The main attractions in the Piney Woods are the four national forests, all located in southeast Texas. They cover nearly 700,000 acres and offer a multitude of recreational opportunities. The forests are the Angelina, Davy Crockett, Sam Houston and Sabine. All are located south of Lufkin, east of Interstate 45 and west of the Sabine River.
There are a variety of camping options in the forests. All offer tent camping, some have hookups for RV’s, and all have primitive camping in the wilderness areas. Rangers warn against wilderness camping during the hunting seasons, which run from October to January. No permit is required for wilderness camping.
A guide to Texas national forest recreation can be found online at the National Forest website. Click on the Recreation Matrix link to get information on specific camping areas.
The forests offer hiking trails, mountain biking, bridal trails, and off-road vehicles trails. This fall the only multi-use trail, located in the Sam Houston forest, is closed due to severe damage from heavy rains. Some of the forests have boat docks on lakes. Others have waterways more suited to canoes and kayaks. It’s advisable to call the specific national forest you’re interested in, to check on the status of facilities prior to making the long drive. The national forests are a good four to five hours drive from North Texas.
There are fees for using the national forests, the amount varies depending on the campground. They range from a standard fee for day use, expanded fees for camping and forests that have boat launch and swimming areas. There are also special fees for hunting and use of off-road vehicle trails. Again, it is good to call ahead to the forest headquarters to find out what fees apply, and how much they are.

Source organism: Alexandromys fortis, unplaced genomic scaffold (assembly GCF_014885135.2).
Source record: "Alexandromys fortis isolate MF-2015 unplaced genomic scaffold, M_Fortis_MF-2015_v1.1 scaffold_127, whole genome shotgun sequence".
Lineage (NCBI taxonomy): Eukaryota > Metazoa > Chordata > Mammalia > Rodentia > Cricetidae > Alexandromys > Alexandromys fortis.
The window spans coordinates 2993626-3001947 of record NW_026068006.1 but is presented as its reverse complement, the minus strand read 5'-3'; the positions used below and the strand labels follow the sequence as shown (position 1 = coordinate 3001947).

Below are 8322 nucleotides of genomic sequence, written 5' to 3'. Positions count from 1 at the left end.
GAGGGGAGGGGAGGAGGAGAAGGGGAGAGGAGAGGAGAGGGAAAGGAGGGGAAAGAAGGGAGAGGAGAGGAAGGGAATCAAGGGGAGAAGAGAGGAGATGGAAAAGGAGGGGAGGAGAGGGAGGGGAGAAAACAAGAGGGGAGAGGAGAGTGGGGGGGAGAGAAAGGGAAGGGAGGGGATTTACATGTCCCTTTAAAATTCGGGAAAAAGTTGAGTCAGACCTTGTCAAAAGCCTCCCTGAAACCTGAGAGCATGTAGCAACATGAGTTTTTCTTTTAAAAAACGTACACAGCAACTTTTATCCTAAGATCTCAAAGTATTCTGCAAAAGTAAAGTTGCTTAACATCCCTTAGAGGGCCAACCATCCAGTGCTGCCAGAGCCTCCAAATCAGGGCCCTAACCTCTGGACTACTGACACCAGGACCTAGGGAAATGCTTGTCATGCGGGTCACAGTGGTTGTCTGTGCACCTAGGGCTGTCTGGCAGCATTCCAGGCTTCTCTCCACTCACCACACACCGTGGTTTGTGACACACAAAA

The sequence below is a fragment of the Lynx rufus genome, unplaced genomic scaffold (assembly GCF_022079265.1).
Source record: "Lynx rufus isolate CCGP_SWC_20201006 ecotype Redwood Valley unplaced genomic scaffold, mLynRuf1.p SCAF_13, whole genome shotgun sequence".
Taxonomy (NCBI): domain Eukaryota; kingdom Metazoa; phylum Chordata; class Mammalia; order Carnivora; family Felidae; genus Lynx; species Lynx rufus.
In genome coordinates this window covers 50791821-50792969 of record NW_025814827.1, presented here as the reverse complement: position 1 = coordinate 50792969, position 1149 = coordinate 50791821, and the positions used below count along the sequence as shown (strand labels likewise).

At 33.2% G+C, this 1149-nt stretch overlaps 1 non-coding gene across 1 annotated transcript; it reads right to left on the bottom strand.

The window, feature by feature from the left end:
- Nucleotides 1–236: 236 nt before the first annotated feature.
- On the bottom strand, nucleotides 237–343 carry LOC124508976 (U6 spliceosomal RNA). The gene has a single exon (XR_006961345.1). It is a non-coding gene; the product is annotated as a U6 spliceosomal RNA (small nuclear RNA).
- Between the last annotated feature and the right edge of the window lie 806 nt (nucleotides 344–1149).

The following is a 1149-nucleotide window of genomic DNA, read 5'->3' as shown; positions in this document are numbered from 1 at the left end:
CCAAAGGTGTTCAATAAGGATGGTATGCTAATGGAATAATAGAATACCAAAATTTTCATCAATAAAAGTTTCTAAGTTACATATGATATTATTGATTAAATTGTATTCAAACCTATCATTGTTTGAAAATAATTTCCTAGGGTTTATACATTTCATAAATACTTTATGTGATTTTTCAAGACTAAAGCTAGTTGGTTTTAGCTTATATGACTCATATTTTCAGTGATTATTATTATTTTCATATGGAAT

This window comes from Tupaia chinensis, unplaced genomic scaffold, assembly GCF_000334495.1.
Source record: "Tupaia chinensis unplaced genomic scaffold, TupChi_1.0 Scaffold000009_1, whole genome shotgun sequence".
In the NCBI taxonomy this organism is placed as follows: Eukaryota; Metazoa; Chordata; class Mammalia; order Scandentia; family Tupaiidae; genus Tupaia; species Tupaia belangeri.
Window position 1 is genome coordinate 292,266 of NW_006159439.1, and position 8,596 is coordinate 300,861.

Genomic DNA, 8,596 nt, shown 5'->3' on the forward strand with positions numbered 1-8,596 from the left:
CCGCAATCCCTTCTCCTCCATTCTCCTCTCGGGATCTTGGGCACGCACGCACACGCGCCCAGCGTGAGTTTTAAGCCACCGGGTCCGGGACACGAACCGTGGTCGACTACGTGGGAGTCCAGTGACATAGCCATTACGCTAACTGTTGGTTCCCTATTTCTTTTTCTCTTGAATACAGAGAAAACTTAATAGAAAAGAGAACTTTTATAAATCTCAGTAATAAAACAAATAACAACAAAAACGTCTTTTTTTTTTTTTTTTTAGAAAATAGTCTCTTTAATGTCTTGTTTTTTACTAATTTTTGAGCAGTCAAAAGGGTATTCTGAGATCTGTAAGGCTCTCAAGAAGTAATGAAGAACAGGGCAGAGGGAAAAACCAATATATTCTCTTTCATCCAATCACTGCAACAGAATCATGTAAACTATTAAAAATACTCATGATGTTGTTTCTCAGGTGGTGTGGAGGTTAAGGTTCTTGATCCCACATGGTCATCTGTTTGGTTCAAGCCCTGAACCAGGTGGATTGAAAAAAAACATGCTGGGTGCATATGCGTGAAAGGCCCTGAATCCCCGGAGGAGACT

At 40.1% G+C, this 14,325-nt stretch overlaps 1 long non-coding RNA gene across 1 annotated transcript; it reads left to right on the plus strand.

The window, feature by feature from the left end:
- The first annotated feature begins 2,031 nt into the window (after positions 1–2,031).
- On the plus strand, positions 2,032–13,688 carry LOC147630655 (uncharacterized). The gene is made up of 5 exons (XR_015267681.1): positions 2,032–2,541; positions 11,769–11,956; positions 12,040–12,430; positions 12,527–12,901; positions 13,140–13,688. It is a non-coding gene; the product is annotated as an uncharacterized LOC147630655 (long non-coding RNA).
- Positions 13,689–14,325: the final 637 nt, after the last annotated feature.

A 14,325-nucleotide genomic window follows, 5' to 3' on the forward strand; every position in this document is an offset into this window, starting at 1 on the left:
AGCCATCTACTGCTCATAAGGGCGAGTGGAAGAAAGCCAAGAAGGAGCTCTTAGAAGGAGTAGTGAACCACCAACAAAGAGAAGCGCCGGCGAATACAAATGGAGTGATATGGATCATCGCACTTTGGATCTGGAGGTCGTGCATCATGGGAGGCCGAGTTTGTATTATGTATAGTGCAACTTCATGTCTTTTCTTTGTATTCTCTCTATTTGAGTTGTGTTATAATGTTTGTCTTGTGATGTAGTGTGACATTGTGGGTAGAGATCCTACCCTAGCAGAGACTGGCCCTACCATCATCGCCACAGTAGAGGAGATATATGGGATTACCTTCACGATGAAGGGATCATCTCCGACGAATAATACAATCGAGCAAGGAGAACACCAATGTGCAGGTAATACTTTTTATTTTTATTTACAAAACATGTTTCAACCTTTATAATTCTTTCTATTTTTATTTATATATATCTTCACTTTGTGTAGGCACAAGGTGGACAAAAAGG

There are several state parks in the Piney Woods area. The largest is Martin Dies Jr. State Park, west of Jasper, off Highway 190. It has over 200 campsites, many with water and electric hookups. The park has hiking and mountain biking trails, and several paddle trails for canoes and kayaks.
I base camped at Martin Dies and kayaked the Walnut Trail up the eastern slough into a beautiful Cypress forest. The scenery is breathtaking, but the paddling was difficult with the water clogged with Salvinia, a water based fern that floats on the surface. The conditions are worse in hot months, and efforts to control it haven’t been successful.
A real treat at Martin Dies is the deer that casually wander through the campground. They aren’t shy of humans. Lake Steinhagen at the park is also home to alligators, but I didn’t spot any during my visit.
For more on recreational opportunities in southeast Texas, check our article on the Big Thicket National Preserve.